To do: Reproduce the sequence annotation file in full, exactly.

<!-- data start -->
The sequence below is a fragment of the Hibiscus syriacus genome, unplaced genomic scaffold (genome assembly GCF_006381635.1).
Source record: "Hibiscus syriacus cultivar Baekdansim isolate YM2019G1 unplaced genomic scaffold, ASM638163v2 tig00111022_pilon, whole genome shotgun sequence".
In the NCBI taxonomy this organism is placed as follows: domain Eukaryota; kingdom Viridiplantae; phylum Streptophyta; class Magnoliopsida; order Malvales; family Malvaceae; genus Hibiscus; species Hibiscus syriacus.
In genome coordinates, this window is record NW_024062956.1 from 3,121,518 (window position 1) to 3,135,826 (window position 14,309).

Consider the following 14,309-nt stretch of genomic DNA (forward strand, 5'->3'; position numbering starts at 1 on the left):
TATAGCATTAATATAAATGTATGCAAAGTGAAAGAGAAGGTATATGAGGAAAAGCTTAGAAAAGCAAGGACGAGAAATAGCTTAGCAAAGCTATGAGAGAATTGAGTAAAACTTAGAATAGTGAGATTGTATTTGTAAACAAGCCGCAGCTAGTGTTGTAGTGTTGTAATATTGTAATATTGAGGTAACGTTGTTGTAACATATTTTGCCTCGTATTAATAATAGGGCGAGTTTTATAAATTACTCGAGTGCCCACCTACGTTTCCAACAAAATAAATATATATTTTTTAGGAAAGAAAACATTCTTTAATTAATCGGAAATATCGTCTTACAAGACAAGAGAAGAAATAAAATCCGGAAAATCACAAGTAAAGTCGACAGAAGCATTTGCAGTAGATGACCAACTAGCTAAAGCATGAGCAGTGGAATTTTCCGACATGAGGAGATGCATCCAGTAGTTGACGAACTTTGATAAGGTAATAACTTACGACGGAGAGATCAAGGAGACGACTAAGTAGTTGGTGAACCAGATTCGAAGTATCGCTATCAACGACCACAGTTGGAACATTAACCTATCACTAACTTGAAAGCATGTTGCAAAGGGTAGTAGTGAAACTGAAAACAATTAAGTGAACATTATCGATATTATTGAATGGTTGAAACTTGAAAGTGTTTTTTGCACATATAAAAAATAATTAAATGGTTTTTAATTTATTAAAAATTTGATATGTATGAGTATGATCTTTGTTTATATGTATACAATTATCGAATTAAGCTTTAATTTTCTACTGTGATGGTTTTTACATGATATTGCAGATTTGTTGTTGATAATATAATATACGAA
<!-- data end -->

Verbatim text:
The sequence below is a fragment of the Hibiscus syriacus genome, unplaced genomic scaffold (genome assembly GCF_006381635.1).
Source record: "Hibiscus syriacus cultivar Baekdansim isolate YM2019G1 unplaced genomic scaffold, ASM638163v2 tig00111022_pilon, whole genome shotgun sequence".
In the NCBI taxonomy this organism is placed as follows: domain Eukaryota; kingdom Viridiplantae; phylum Streptophyta; class Magnoliopsida; order Malvales; family Malvaceae; genus Hibiscus; species Hibiscus syriacus.
In genome coordinates, this window is record NW_024062956.1 from 3,121,518 (window position 1) to 3,135,826 (window position 14,309).

Consider the following 14,309-nt stretch of genomic DNA (forward strand, 5'->3'; position numbering starts at 1 on the left):
TATAGCATTAATATAAATGTATGCAAAGTGAAAGAGAAGGTATATGAGGAAAAGCTTAGAAAAGCAAGGACGAGAAATAGCTTAGCAAAGCTATGAGAGAATTGAGTAAAACTTAGAATAGTGAGATTGTATTTGTAAACAAGCCGCAGCTAGTGTTGTAGTGTTGTAATATTGTAATATTGAGGTAACGTTGTTGTAACATATTTTGCCTCGTATTAATAATAGGGCGAGTTTTATAAATTACTCGAGTGCCCACCTACGTTTCCAACAAAATAAATATATATTTTTTAGGAAAGAAAACATTCTTTAATTAATCGGAAATATCGTCTTACAAGACAAGAGAAGAAATAAAATCCGGAAAATCACAAGTAAAGTCGACAGAAGCATTTGCAGTAGATGACCAACTAGCTAAAGCATGAGCAGTGGAATTTTCCGACATGAGGAGATGCATCCAGTAGTTGACGAACTTTGATAAGGTAATAACTTACGACGGAGAGATCAAGGAGACGACTAAGTAGTTGGTGAACCAGATTCGAAGTATCGCTATCAACGACCACAGTTGGAACATTAACCTATCACTAACTTGAAAGCATGTTGCAAAGGGTAGTAGTGAAACTGAAAACAATTAAGTGAACATTATCGATATTATTGAATGGTTGAAACTTGAAAGTGTTTTTTGCACATATAAAAAATAATTAAATGGTTTTTAATTTATTAAAAATTTGATATGTATGAGTATGATCTTTGTTTATATGTATACAATTATCGAATTAAGCTTTAATTTTCTACTGTGATGGTTTTTACATGATATTGCAGATTTGTTGTTGATAATATAATATACGAA